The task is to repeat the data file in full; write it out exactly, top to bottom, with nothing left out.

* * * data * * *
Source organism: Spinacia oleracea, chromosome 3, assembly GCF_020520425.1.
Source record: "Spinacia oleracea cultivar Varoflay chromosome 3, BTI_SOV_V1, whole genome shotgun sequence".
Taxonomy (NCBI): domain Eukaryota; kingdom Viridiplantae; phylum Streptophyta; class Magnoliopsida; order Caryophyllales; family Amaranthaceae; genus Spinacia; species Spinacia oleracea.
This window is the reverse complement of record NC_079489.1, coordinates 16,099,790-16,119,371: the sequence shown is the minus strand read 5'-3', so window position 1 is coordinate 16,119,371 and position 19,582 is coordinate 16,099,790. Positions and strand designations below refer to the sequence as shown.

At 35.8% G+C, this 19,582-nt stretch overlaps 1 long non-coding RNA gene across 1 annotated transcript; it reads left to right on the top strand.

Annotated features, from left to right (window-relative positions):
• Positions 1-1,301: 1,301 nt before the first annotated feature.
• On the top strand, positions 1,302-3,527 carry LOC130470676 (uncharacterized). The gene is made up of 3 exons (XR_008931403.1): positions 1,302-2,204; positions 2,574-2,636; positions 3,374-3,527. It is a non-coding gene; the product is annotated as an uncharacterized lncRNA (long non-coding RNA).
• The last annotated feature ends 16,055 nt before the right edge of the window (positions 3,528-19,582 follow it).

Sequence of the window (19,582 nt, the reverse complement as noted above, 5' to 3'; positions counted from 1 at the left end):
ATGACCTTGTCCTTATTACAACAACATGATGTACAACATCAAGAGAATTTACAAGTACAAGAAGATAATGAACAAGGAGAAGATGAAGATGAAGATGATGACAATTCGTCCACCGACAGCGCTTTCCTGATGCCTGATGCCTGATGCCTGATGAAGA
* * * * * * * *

Source organism: Spinacia oleracea, chromosome 3, assembly GCF_020520425.1.
Source record: "Spinacia oleracea cultivar Varoflay chromosome 3, BTI_SOV_V1, whole genome shotgun sequence".
Taxonomy (NCBI): domain Eukaryota; kingdom Viridiplantae; phylum Streptophyta; class Magnoliopsida; order Caryophyllales; family Amaranthaceae; genus Spinacia; species Spinacia oleracea.
This window is the reverse complement of record NC_079489.1, coordinates 16,099,790-16,119,371: the sequence shown is the minus strand read 5'-3', so window position 1 is coordinate 16,119,371 and position 19,582 is coordinate 16,099,790. Positions and strand designations below refer to the sequence as shown.

At 35.8% G+C, this 19,582-nt stretch overlaps 1 long non-coding RNA gene across 1 annotated transcript; it reads left to right on the top strand.

Annotated features, from left to right (window-relative positions):
• Positions 1-1,301: 1,301 nt before the first annotated feature.
• On the top strand, positions 1,302-3,527 carry LOC130470676 (uncharacterized). The gene is made up of 3 exons (XR_008931403.1): positions 1,302-2,204; positions 2,574-2,636; positions 3,374-3,527. It is a non-coding gene; the product is annotated as an uncharacterized lncRNA (long non-coding RNA).
• The last annotated feature ends 16,055 nt before the right edge of the window (positions 3,528-19,582 follow it).

Sequence of the window (19,582 nt, the reverse complement as noted above, 5' to 3'; positions counted from 1 at the left end):
ATGACCTTGTCCTTATTACAACAACATGATGTACAACATCAAGAGAATTTACAAGTACAAGAAGATAATGAACAAGGAGAAGATGAAGATGAAGATGATGACAATTCGTCCACCGACAGCGCTTTCCTGATGCCTGATGCCTGATGCCTGATGAAGA